Everyone knows the story of Sleepy Hollow. Schoolteacher Ichabod Crane tries to win the favor of the wealthy Katrina Van Tassel while her jealous suitor Brom Bones schemes to get rid of his rival. Then one fateful night, Crane encounters the legendary Headless Horseman. Sounds like an easy recipe for a silent horror short, right? Wrong. The Headless Horseman is a feature film and almost all of its 70 minute running time is pure tedium. It would be one thing if they had used the short story’s “The Legend of Sleepy Hollow” title, but to call your movie The Headless Horseman and rarely use the title character is pretty ridiculous. Perhaps that’s why there’s a brief segment involving him about 6 minutes into the film. On the plus side, the skeletal hand prop in said segment is quite impressive and it’s better than having to wait for the film’s climax to see him. Title issues aside, the lack of the Headless Horseman wouldn’t be that big a deal if the rest of the film wasn’t so boring.
The majority of the film consists of people taking issue with Crane’s harsh methods and educated status (with Brom often fanning the flames) and the rival suitors’ attempts to win Katrina’s favor. Many of the comedic moments fall flat (although I was amused by Ichabod blowing off Katrina at a party in order to stuff his face) and the film has a bizarre tendency to focus on characters singing despite its silent nature. It also doesn’t help that the three main characters are so unpleasant. Crane is only after Katrina for her money, Brom is psychotic enough to try to frame Ichabod so that he’s covered in boiling tar, and Katrina seems more interested in stringing the two along rather than actually making a decision. Having been originally introduced to the character in animated adaptations, I was surprised to see the film portray Ichabod Crane as not being a complete coward and is in fact to rattle off ghost stories at the drop of a hat. There’s a scene where Brom has the schoolhouse trashed in order to make Ichabod think witches were inside during the night and instead of cowering like he would in your usual animated adaption, he immediately orders his students to clean up and uses it as way of telling them to behave!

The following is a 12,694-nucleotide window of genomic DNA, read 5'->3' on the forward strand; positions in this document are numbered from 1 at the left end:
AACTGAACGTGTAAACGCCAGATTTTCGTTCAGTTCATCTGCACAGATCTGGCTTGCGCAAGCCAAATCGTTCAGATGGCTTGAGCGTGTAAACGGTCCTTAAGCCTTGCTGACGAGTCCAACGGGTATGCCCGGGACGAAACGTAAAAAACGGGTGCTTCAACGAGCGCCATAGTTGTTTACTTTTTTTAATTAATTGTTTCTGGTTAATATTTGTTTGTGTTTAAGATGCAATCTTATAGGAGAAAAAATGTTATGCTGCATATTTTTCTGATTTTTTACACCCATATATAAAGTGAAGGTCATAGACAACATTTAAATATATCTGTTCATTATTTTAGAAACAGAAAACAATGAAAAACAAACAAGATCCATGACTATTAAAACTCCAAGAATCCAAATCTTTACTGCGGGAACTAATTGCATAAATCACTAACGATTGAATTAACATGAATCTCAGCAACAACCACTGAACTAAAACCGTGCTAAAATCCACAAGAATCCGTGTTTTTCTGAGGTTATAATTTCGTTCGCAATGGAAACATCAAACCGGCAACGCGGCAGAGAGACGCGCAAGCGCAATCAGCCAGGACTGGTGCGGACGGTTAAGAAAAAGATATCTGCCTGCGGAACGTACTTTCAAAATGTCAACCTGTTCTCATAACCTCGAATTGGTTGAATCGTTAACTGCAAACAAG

As the film is in the public domain, there are several unrestored video releases available. As there is currently no restored version available, you’re probably better off just watching it online.